• Published 24th Oct 2016
  • 3,254 Views, 28 Comments

Dreams of a Princess - Feenkatze

Ponies dream of the oddest things. For Celestia, kissing her sister is one of those things.

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Chapter 2: Dreams of an Everburning Sun

Warm sweat ran down Celestia’s neck. Wind as hot as a dragon’s breath pulled at her long, pink mane. She set one hoof in front of the other, her eyes stinging from the grains of sand that blew into them.

The Sun glared down on Luna and her without mercy. Celestia wished she had wings, so that she could fly away and give her aching legs some rest, maybe even escape the heat as she would get to higher altitudes. But she was just a regular unicorn, so she had to slowly fight her way through the sand, barely protected by the scarf and the shabby tunic she was wearing.

As she turned her head, she could see the dark form of her sister behind her.

“Do you need a break?” Luna asked. Her short, blue mane was ragged from the wind, and loose strings hung from the quilt she wore around her body like a cape, ripped out by the sharp claws of the sand. Despite being taller, she struggled almost as much as Celestia did.

“I am fine,” Celestia answered. “Let’s keep going.” She didn’t want to rest, even though she was barely able to hold her head up against the wind. All she wanted was to leave this place.

It was hard to tell how quickly time passed, because the Sun stood still in its zenith and did not want to move ever again. They didn’t know why. All messages sent to Unicornia had been left unanswered, and rumor had it that Princess Platinum, who used to watch over the schedule of day and night with an iron hoof, was not in charge anymore. When the last river had run dry, Celestia and Luna had left their home on a quest to find out the reason.

She wished she could just take the burning orb and put it away for a while, but that, of course, was impossible. A whole squad of unicorns at Princess Platinum’s court was necessary to set the Sun, and Celestia wasn’t talented enough to even dream about joining them, let alone do it all on her own.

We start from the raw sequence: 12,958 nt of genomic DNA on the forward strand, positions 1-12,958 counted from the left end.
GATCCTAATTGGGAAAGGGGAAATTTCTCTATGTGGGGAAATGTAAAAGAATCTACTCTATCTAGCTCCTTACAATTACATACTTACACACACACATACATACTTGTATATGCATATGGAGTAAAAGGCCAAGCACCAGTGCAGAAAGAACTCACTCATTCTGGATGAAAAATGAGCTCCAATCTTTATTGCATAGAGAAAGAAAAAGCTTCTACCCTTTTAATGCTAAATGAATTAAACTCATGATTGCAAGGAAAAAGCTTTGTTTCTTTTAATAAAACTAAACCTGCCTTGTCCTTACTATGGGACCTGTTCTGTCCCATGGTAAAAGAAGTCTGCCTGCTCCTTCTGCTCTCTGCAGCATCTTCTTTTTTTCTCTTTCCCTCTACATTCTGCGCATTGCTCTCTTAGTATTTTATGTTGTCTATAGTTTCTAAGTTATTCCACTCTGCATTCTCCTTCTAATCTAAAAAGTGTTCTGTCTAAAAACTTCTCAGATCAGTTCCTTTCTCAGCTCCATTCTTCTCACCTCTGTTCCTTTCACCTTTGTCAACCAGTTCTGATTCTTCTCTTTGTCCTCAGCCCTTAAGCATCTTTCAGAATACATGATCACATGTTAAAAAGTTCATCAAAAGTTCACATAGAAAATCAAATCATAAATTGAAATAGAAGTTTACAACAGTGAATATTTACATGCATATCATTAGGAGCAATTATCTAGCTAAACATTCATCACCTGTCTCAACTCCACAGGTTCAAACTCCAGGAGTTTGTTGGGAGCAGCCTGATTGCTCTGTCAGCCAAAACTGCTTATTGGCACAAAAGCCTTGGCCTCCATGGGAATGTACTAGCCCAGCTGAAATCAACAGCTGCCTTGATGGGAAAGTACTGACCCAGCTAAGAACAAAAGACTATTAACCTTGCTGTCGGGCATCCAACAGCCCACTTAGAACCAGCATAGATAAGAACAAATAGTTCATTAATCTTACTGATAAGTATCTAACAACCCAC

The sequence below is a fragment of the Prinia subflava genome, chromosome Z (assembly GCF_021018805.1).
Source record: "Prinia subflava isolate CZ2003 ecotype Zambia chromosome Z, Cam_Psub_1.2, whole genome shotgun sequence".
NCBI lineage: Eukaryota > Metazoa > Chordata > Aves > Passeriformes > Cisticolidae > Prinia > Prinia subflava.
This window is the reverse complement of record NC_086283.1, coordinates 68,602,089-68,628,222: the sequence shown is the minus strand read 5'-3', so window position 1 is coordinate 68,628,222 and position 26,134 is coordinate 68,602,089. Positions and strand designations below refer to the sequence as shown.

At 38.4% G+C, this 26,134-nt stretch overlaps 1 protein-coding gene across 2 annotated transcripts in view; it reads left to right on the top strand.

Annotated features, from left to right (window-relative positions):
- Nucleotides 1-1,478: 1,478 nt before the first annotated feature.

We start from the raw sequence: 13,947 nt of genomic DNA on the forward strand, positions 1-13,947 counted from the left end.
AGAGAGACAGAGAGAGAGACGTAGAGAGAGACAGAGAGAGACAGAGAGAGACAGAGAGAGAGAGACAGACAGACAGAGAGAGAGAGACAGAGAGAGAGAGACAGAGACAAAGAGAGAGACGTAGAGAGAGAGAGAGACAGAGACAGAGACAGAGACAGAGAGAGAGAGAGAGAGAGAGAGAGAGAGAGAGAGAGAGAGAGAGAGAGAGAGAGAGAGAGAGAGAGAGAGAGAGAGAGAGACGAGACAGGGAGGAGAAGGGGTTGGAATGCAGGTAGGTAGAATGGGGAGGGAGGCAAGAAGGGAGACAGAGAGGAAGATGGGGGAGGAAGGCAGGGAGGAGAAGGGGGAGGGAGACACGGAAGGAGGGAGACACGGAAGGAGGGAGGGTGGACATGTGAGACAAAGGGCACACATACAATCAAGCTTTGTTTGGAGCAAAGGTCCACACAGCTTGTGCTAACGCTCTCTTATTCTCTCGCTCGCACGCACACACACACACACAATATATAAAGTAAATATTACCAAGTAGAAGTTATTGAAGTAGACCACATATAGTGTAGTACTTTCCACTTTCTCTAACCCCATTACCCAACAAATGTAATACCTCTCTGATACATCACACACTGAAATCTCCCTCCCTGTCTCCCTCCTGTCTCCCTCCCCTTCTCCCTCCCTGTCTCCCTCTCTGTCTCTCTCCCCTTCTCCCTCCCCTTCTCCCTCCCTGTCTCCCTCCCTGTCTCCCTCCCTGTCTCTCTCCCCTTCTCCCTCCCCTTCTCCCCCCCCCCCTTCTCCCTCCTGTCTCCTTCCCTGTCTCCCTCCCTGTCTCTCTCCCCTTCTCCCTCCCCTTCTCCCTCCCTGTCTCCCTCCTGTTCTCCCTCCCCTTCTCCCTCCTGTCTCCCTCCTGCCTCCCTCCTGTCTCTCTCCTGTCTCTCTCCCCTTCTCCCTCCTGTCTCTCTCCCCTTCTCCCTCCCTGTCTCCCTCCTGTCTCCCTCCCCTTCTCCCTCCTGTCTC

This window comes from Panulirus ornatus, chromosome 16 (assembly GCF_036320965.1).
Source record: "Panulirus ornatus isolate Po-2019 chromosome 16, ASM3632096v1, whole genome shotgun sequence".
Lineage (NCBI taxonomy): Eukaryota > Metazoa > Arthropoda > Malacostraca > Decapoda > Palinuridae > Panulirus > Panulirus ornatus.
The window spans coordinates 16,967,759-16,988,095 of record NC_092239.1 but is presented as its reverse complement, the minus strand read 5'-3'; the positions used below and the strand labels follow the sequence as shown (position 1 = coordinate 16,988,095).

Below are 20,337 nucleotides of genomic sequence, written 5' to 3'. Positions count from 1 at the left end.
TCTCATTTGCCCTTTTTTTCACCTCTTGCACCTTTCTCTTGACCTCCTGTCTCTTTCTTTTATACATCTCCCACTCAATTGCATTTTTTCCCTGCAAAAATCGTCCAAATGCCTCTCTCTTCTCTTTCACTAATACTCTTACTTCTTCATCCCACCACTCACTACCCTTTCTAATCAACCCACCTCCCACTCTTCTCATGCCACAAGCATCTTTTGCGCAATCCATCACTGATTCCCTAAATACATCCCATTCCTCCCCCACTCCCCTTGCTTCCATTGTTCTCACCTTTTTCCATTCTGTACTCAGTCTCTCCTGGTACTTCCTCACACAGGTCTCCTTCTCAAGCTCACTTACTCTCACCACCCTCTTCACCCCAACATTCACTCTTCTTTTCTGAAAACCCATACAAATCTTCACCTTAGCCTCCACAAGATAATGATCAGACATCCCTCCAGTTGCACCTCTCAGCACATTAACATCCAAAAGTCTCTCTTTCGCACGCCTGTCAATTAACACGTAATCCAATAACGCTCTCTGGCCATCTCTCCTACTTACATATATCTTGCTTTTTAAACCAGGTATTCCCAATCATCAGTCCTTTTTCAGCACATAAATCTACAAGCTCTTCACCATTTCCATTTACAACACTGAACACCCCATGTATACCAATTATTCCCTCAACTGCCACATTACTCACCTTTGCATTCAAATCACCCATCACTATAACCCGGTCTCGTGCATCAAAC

The wind grew stronger. Blasts of sand swept through the many tears in her tunic, stinging her skin. With worry she stopped and observed the horizon.

“A sandstorm is coming up,” Luna confirmed. “We should prepare ourselves.”

A hint of panic crept into Celestia’s voice as she replied. “Again?”

“Don’t worry, Tia. We are going to be alright.”

Celestia tried to control herself, seeking confidence in her sister’s words. They dug with their hooves, creating a hole just big enough for both of them to fit in it together, then lying down and waiting. Luna took the blanket she had wrapped around her waist and unfolded it over their heads, to protect them against the growing turmoil of sand.

Soon, the noise of the storm and its nagging at the quilt became so loud that a conversation was entirely impossible. Their bodies were covered up to the neck in sand, and soon a heavy layer of it weighed on their makeshift tent, turning the everlasting day into night. Celestia’s insides cringed, and panic built up in her chest as they were buried alive. But her sister’s presence reassured her. Luna’s neck brushed against hers with every tiny movement, and Celestia could feel her heartbeat, slow and hypnotizing next to her own. Luna was the only thing that allowed her to endure this. She was the only thing that mattered.

She couldn’t tell whether it took hours or mere minutes, but eventually the noise of the storm faded away. Celestia wanted to say something, only to find herself with a mouth full of sand.

“Pf!” She spat it out, grimacing at the bitter taste. “Do you think we can try to get up?”

Luna’s neck twisted slightly. “I think we are safe.”

They shifted in their molds until the sand’s grip loosened around their bodies. Celestia managed to get one of her hooves free, then the next, then her upper body. She pushed against the quilt, making the sand fall off. Fresh air reached her nostrils and, even though it was hot and dry, she took a deep lung full of it, like a diver returning from the ground of the ocean.

With a final effort, she pulled herself out completely. Luna followed, and they shook their bodies in an effort to get rid of the sand in their coats.

“We made it!” Celestia leaned against her sister and buried her face in her side. She was near tears.

“Indeed we did.” Luna stroked Celestia’s back. “It is all good now, see? I told you we were going to be alright.”

“You did. You’re the best sister in the world. I love you so much.”